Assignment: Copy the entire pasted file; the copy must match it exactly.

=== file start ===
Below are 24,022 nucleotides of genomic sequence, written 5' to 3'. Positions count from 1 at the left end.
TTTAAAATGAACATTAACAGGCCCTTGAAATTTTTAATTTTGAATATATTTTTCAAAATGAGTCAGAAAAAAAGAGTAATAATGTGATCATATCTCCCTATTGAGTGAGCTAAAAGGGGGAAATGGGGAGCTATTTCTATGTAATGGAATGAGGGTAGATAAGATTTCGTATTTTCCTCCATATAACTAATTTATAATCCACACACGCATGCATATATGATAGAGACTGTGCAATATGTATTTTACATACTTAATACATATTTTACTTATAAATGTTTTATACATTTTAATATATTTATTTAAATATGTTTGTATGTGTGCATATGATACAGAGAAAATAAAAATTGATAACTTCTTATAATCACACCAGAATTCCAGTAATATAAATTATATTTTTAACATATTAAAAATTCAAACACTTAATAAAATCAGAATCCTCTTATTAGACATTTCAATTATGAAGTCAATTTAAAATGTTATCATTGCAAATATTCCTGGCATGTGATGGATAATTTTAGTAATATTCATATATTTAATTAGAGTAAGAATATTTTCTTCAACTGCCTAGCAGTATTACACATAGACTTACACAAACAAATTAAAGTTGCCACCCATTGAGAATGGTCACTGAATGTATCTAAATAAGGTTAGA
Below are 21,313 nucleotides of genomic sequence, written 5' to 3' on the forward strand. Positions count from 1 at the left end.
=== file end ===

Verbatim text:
Below are 24,022 nucleotides of genomic sequence, written 5' to 3'. Positions count from 1 at the left end.
TTTAAAATGAACATTAACAGGCCCTTGAAATTTTTAATTTTGAATATATTTTTCAAAATGAGTCAGAAAAAAAGAGTAATAATGTGATCATATCTCCCTATTGAGTGAGCTAAAAGGGGGAAATGGGGAGCTATTTCTATGTAATGGAATGAGGGTAGATAAGATTTCGTATTTTCCTCCATATAACTAATTTATAATCCACACACGCATGCATATATGATAGAGACTGTGCAATATGTATTTTACATACTTAATACATATTTTACTTATAAATGTTTTATACATTTTAATATATTTATTTAAATATGTTTGTATGTGTGCATATGATACAGAGAAAATAAAAATTGATAACTTCTTATAATCACACCAGAATTCCAGTAATATAAATTATATTTTTAACATATTAAAAATTCAAACACTTAATAAAATCAGAATCCTCTTATTAGACATTTCAATTATGAAGTCAATTTAAAATGTTATCATTGCAAATATTCCTGGCATGTGATGGATAATTTTAGTAATATTCATATATTTAATTAGAGTAAGAATATTTTCTTCAACTGCCTAGCAGTATTACACATAGACTTACACAAACAAATTAAAGTTGCCACCCATTGAGAATGGTCACTGAATGTATCTAAATAAGGTTAGA
Below are 21,313 nucleotides of genomic sequence, written 5' to 3' on the forward strand. Positions count from 1 at the left end.